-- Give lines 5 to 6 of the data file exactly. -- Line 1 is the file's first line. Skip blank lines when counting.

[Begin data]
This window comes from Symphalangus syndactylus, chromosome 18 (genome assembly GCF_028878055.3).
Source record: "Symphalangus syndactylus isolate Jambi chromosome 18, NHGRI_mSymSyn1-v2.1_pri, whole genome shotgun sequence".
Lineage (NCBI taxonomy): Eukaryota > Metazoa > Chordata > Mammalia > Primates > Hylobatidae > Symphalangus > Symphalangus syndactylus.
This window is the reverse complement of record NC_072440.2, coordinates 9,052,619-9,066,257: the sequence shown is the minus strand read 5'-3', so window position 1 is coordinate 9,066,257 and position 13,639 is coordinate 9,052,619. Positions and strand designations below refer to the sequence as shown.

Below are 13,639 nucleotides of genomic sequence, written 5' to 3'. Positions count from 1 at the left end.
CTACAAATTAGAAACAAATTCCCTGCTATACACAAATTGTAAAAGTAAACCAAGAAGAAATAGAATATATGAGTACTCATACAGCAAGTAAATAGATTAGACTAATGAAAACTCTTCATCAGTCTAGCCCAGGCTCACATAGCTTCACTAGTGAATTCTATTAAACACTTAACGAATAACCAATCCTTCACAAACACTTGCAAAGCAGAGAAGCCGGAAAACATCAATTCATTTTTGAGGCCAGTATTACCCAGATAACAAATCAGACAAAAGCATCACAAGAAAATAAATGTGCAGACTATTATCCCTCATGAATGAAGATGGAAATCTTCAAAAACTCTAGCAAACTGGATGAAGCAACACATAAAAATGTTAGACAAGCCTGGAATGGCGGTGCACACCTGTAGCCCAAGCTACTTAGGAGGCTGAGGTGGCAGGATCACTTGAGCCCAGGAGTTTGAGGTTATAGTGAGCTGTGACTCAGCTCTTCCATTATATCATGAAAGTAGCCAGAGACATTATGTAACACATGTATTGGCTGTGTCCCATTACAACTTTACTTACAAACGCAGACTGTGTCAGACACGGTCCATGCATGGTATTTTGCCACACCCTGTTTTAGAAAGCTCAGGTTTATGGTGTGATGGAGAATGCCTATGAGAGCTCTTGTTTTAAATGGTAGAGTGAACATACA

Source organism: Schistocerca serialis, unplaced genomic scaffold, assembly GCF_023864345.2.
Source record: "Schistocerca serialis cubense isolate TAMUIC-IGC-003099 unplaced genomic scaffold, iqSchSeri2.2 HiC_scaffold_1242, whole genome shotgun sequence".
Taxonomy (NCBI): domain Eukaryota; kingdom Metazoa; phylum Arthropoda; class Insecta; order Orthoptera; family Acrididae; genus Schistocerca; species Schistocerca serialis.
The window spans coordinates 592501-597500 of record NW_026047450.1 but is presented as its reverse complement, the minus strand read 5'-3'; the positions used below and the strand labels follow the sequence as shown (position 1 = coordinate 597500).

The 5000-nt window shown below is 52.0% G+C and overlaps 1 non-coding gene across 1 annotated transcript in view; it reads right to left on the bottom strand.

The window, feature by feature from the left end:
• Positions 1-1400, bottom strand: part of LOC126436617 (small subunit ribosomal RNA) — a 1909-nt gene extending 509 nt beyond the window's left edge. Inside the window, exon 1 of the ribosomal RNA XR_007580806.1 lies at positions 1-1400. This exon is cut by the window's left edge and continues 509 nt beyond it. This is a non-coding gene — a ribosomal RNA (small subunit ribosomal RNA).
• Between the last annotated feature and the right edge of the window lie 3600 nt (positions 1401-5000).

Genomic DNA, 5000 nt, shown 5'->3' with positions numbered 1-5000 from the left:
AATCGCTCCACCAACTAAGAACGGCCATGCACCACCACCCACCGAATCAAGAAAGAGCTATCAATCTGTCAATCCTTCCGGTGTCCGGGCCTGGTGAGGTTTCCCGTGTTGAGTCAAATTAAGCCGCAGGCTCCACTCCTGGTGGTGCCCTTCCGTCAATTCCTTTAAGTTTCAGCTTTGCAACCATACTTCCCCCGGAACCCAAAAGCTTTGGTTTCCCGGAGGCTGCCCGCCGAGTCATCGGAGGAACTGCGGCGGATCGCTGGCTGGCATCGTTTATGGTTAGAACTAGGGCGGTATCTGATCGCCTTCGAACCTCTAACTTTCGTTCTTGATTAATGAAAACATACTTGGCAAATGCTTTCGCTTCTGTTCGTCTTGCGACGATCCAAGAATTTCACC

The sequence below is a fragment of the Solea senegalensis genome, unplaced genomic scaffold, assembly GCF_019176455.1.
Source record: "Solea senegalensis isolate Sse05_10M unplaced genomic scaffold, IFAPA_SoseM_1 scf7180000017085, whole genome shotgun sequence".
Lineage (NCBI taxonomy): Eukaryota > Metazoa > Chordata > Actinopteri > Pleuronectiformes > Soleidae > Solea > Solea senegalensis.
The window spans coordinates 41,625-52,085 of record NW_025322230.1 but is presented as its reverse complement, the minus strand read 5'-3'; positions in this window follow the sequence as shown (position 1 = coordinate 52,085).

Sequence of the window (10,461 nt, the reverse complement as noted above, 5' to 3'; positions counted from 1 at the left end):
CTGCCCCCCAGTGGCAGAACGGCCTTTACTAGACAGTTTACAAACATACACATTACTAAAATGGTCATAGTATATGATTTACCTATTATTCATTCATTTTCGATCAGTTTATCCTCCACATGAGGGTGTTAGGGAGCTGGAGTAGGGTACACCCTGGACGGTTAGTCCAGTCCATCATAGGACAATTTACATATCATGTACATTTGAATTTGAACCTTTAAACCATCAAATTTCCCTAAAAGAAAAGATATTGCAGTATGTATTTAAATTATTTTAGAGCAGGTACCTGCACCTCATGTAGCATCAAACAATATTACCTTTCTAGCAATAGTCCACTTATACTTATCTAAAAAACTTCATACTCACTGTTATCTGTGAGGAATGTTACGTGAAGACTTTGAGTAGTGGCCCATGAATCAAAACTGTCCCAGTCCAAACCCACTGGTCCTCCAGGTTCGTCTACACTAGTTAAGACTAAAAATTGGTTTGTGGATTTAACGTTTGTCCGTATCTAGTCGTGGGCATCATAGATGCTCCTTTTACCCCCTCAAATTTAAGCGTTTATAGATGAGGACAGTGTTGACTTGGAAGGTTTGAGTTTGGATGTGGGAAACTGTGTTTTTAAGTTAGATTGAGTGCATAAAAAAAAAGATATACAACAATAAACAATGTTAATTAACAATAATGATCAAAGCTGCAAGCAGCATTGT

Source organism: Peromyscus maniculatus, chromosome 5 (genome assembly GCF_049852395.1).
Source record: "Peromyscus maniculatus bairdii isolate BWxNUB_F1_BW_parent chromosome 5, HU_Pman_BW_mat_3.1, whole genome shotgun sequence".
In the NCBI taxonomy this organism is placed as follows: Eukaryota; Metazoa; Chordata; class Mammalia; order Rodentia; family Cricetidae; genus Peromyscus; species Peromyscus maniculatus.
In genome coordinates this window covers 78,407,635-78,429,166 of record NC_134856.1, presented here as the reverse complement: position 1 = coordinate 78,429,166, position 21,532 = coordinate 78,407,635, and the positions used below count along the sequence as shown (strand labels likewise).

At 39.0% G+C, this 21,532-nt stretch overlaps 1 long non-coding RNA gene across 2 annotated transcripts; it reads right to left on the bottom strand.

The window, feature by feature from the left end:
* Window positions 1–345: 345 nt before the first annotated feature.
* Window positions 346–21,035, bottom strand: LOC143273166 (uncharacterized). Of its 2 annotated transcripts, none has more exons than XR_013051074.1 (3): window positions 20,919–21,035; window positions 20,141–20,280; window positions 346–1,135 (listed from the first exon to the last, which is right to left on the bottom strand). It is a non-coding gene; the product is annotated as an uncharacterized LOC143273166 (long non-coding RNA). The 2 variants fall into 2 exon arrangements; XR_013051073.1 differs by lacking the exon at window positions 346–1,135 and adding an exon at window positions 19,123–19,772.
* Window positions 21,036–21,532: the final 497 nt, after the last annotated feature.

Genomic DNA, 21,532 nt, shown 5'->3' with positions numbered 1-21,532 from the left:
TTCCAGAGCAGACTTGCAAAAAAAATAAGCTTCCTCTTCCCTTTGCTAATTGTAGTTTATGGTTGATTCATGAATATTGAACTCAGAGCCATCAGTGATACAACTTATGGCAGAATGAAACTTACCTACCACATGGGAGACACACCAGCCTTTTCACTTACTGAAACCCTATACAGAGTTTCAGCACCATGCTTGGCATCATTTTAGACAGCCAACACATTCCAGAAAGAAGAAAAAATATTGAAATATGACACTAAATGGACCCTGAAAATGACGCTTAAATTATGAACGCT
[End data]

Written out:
Below are 13,639 nucleotides of genomic sequence, written 5' to 3'. Positions count from 1 at the left end.
CTACAAATTAGAAACAAATTCCCTGCTATACACAAATTGTAAAAGTAAACCAAGAAGAAATAGAATATATGAGTACTCATACAGCAAGTAAATAGATTAGACTAATGAAAACTCTTCATCAGTCTAGCCCAGGCTCACATAGCTTCACTAGTGAATTCTATTAAACACTTAACGAATAACCAATCCTTCACAAACACTTGCAAAGCAGAGAAGCCGGAAAACATCAATTCATTTTTGAGGCCAGTATTACCCAGATAACAAATCAGACAAAAGCATCACAAGAAAATAAATGTGCAGACTATTATCCCTCATGAATGAAGATGGAAATCTTCAAAAACTCTAGCAAACTGGATGAAGCAACACATAAAAATGTTAGACAAGCCTGGAATGGCGGTGCACACCTGTAGCCCAAGCTACTTAGGAGGCTGAGGTGGCAGGATCACTTGAGCCCAGGAGTTTGAGGTTATAGTGAGCTGTGACTCAGCTCTTCCATTATATCATGAAAGTAGCCAGAGACATTATGTAACACATGTATTGGCTGTGTCCCATTACAACTTTACTTACAAACGCAGACTGTGTCAGACACGGTCCATGCATGGTATTTTGCCACACCCTGTTTTAGAAAGCTCAGGTTTATGGTGTGATGGAGAATGCCTATGAGAGCTCTTGTTTTAAATGGTAGAGTGAACATACA